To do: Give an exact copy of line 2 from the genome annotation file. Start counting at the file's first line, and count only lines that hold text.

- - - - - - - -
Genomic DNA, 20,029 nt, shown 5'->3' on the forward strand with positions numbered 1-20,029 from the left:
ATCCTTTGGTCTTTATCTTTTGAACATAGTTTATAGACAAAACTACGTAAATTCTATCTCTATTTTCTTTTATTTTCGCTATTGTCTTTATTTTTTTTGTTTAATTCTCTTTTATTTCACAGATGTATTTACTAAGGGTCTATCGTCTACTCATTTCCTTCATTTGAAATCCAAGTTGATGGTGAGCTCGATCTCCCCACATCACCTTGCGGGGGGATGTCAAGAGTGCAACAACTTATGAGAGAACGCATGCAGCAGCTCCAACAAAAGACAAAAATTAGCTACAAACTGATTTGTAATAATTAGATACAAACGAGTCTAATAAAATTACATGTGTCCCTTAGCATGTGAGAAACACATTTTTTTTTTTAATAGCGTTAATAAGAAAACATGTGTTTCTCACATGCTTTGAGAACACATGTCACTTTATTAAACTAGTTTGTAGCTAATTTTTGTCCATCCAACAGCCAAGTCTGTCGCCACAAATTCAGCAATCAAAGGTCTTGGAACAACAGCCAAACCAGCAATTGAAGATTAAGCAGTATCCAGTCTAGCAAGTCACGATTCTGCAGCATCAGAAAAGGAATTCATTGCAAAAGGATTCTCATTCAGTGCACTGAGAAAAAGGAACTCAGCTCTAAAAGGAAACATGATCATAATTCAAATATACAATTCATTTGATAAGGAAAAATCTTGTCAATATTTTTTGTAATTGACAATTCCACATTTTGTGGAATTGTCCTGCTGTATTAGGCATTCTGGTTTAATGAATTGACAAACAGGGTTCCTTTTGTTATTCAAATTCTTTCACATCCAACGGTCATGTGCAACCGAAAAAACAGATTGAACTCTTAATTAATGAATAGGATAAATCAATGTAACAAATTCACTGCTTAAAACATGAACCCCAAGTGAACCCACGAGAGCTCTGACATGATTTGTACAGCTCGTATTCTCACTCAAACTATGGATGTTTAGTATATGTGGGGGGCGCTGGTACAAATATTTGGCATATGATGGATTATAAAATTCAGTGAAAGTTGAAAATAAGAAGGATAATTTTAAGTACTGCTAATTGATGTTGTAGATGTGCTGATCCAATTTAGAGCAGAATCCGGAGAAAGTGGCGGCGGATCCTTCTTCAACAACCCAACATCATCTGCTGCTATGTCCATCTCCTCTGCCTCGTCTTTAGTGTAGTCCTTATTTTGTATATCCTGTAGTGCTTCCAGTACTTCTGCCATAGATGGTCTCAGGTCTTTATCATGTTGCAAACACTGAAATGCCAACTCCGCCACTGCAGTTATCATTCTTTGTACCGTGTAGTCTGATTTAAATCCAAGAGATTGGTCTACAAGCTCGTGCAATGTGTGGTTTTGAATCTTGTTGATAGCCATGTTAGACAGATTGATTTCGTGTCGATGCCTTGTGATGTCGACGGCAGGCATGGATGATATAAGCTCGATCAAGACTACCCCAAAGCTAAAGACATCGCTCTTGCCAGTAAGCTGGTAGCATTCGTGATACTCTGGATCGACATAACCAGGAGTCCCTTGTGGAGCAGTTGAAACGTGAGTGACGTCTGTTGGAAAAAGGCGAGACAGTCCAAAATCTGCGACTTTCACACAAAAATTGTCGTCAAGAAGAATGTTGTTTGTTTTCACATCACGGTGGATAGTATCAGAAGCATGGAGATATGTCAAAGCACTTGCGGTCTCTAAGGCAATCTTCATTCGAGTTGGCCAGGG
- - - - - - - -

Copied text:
ATCCTTTGGTCTTTATCTTTTGAACATAGTTTATAGACAAAACTACGTAAATTCTATCTCTATTTTCTTTTATTTTCGCTATTGTCTTTATTTTTTTTGTTTAATTCTCTTTTATTTCACAGATGTATTTACTAAGGGTCTATCGTCTACTCATTTCCTTCATTTGAAATCCAAGTTGATGGTGAGCTCGATCTCCCCACATCACCTTGCGGGGGGATGTCAAGAGTGCAACAACTTATGAGAGAACGCATGCAGCAGCTCCAACAAAAGACAAAAATTAGCTACAAACTGATTTGTAATAATTAGATACAAACGAGTCTAATAAAATTACATGTGTCCCTTAGCATGTGAGAAACACATTTTTTTTTTTAATAGCGTTAATAAGAAAACATGTGTTTCTCACATGCTTTGAGAACACATGTCACTTTATTAAACTAGTTTGTAGCTAATTTTTGTCCATCCAACAGCCAAGTCTGTCGCCACAAATTCAGCAATCAAAGGTCTTGGAACAACAGCCAAACCAGCAATTGAAGATTAAGCAGTATCCAGTCTAGCAAGTCACGATTCTGCAGCATCAGAAAAGGAATTCATTGCAAAAGGATTCTCATTCAGTGCACTGAGAAAAAGGAACTCAGCTCTAAAAGGAAACATGATCATAATTCAAATATACAATTCATTTGATAAGGAAAAATCTTGTCAATATTTTTTGTAATTGACAATTCCACATTTTGTGGAATTGTCCTGCTGTATTAGGCATTCTGGTTTAATGAATTGACAAACAGGGTTCCTTTTGTTATTCAAATTCTTTCACATCCAACGGTCATGTGCAACCGAAAAAACAGATTGAACTCTTAATTAATGAATAGGATAAATCAATGTAACAAATTCACTGCTTAAAACATGAACCCCAAGTGAACCCACGAGAGCTCTGACATGATTTGTACAGCTCGTATTCTCACTCAAACTATGGATGTTTAGTATATGTGGGGGGCGCTGGTACAAATATTTGGCATATGATGGATTATAAAATTCAGTGAAAGTTGAAAATAAGAAGGATAATTTTAAGTACTGCTAATTGATGTTGTAGATGTGCTGATCCAATTTAGAGCAGAATCCGGAGAAAGTGGCGGCGGATCCTTCTTCAACAACCCAACATCATCTGCTGCTATGTCCATCTCCTCTGCCTCGTCTTTAGTGTAGTCCTTATTTTGTATATCCTGTAGTGCTTCCAGTACTTCTGCCATAGATGGTCTCAGGTCTTTATCATGTTGCAAACACTGAAATGCCAACTCCGCCACTGCAGTTATCATTCTTTGTACCGTGTAGTCTGATTTAAATCCAAGAGATTGGTCTACAAGCTCGTGCAATGTGTGGTTTTGAATCTTGTTGATAGCCATGTTAGACAGATTGATTTCGTGTCGATGCCTTGTGATGTCGACGGCAGGCATGGATGATATAAGCTCGATCAAGACTACCCCAAAGCTAAAGACATCGCTCTTGCCAGTAAGCTGGTAGCATTCGTGATACTCTGGATCGACATAACCAGGAGTCCCTTGTGGAGCAGTTGAAACGTGAGTGACGTCTGTTGGAAAAAGGCGAGACAGTCCAAAATCTGCGACTTTCACACAAAAATTGTCGTCAAGAAGAATGTTGTTTGTTTTCACATCACGGTGGATAGTATCAGAAGCATGGAGATATGTCAAAGCACTTGCGGTCTCTAAGGCAATCTTCATTCGAGTTGGCCAGGG